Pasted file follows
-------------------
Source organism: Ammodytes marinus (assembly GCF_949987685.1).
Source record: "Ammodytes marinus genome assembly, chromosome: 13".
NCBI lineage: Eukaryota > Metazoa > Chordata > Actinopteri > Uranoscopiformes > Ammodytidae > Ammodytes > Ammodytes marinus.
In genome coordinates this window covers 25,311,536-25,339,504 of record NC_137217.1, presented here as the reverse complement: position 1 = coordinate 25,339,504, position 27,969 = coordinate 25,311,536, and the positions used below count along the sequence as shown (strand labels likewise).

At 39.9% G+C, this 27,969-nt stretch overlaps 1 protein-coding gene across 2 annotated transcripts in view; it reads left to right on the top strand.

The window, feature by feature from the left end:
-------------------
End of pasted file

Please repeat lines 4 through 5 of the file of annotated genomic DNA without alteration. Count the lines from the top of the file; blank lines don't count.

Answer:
In genome coordinates this window covers 25,311,536-25,339,504 of record NC_137217.1, presented here as the reverse complement: position 1 = coordinate 25,339,504, position 27,969 = coordinate 25,311,536, and the positions used below count along the sequence as shown (strand labels likewise).

At 39.9% G+C, this 27,969-nt stretch overlaps 1 protein-coding gene across 2 annotated transcripts in view; it reads left to right on the top strand.